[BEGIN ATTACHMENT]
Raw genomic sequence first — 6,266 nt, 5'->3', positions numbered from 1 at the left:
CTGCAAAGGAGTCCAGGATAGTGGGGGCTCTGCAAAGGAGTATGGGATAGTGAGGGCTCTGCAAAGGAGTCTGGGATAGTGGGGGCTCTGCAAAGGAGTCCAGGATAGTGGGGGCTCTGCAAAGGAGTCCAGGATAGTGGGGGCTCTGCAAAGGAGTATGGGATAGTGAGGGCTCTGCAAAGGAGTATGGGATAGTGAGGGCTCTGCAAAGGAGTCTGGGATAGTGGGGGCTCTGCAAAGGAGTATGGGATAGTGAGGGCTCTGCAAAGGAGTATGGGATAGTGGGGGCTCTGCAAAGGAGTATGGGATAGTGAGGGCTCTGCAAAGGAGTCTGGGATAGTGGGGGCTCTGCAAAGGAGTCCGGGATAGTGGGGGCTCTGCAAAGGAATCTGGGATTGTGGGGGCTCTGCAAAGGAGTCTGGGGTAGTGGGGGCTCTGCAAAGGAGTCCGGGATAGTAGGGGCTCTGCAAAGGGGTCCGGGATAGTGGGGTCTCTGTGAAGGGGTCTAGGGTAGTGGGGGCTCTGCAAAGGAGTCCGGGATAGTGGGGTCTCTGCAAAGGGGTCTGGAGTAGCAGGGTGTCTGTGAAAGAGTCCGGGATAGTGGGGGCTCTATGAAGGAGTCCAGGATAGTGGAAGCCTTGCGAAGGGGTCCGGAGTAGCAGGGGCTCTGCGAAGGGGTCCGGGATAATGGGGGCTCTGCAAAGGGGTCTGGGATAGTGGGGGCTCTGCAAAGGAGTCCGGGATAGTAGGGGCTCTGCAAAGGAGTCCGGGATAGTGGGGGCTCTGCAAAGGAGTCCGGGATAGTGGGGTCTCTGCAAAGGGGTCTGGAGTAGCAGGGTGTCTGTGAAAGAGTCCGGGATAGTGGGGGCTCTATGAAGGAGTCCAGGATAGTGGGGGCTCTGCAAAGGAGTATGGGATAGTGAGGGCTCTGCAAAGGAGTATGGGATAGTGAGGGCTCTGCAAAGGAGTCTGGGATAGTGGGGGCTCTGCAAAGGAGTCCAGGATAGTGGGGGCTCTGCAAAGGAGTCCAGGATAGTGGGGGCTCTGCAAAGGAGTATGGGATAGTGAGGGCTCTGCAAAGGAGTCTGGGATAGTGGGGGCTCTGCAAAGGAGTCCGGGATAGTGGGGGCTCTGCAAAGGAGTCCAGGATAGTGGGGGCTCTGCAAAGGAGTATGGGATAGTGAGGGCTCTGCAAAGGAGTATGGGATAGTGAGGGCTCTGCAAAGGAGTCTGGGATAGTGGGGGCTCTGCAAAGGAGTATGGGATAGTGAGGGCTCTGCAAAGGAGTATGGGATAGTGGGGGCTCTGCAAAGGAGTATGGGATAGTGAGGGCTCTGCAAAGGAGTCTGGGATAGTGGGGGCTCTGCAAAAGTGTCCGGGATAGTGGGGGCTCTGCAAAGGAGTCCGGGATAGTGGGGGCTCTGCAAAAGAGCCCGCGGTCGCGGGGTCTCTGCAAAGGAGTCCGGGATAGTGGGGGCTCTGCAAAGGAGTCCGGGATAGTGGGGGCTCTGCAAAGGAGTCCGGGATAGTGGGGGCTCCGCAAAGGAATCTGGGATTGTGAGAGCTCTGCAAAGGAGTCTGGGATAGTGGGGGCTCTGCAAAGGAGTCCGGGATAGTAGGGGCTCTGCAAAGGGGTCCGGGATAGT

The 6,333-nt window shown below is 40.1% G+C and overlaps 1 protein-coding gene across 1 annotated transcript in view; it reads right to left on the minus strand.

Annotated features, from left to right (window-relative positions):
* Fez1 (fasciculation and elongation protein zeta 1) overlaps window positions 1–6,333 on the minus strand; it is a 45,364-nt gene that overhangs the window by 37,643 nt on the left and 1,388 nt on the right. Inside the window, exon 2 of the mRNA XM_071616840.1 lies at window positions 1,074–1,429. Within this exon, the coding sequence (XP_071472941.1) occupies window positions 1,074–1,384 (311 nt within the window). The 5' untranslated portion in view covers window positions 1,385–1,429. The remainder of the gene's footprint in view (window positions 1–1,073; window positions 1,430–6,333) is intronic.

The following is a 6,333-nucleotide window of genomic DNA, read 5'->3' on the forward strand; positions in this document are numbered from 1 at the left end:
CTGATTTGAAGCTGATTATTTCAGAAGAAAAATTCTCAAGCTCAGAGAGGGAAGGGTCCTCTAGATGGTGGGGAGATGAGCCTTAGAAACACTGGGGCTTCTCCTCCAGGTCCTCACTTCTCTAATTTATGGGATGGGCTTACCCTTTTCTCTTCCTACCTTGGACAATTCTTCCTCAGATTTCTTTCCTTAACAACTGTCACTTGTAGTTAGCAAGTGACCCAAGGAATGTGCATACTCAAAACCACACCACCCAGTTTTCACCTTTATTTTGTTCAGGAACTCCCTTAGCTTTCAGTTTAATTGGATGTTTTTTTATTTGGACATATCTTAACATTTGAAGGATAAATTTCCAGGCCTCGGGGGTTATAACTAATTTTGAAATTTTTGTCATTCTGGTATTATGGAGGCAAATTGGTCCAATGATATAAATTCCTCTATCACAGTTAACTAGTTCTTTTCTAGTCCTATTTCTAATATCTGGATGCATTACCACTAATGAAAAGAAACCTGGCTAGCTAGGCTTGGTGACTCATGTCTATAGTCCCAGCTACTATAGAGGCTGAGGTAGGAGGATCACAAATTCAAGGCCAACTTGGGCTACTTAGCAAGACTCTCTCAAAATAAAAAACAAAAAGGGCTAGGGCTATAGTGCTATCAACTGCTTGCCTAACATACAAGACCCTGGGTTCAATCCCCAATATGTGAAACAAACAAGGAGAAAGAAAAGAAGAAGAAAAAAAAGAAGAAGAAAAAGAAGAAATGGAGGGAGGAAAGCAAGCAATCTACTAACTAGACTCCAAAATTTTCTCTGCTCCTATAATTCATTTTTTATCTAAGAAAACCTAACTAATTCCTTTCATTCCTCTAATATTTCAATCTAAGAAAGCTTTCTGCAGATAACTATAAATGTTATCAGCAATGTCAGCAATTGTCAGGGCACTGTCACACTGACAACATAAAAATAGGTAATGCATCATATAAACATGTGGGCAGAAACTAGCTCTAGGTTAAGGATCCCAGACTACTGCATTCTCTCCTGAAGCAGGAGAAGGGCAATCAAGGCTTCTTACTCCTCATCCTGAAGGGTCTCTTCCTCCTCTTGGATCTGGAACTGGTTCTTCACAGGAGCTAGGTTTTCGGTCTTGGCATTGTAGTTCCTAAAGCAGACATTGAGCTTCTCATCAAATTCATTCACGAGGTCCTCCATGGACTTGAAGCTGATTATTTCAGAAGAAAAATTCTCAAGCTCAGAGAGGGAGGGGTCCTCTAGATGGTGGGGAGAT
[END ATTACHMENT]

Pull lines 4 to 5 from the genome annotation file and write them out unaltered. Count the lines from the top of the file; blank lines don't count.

Annotated features, from left to right (window-relative positions):
* Fez1 (fasciculation and elongation protein zeta 1) overlaps window positions 1–6,333 on the minus strand; it is a 45,364-nt gene that overhangs the window by 37,643 nt on the left and 1,388 nt on the right. Inside the window, exon 2 of the mRNA XM_071616840.1 lies at window positions 1,074–1,429. Within this exon, the coding sequence (XP_071472941.1) occupies window positions 1,074–1,384 (311 nt within the window). The 5' untranslated portion in view covers window positions 1,385–1,429. The remainder of the gene's footprint in view (window positions 1–1,073; window positions 1,430–6,333) is intronic.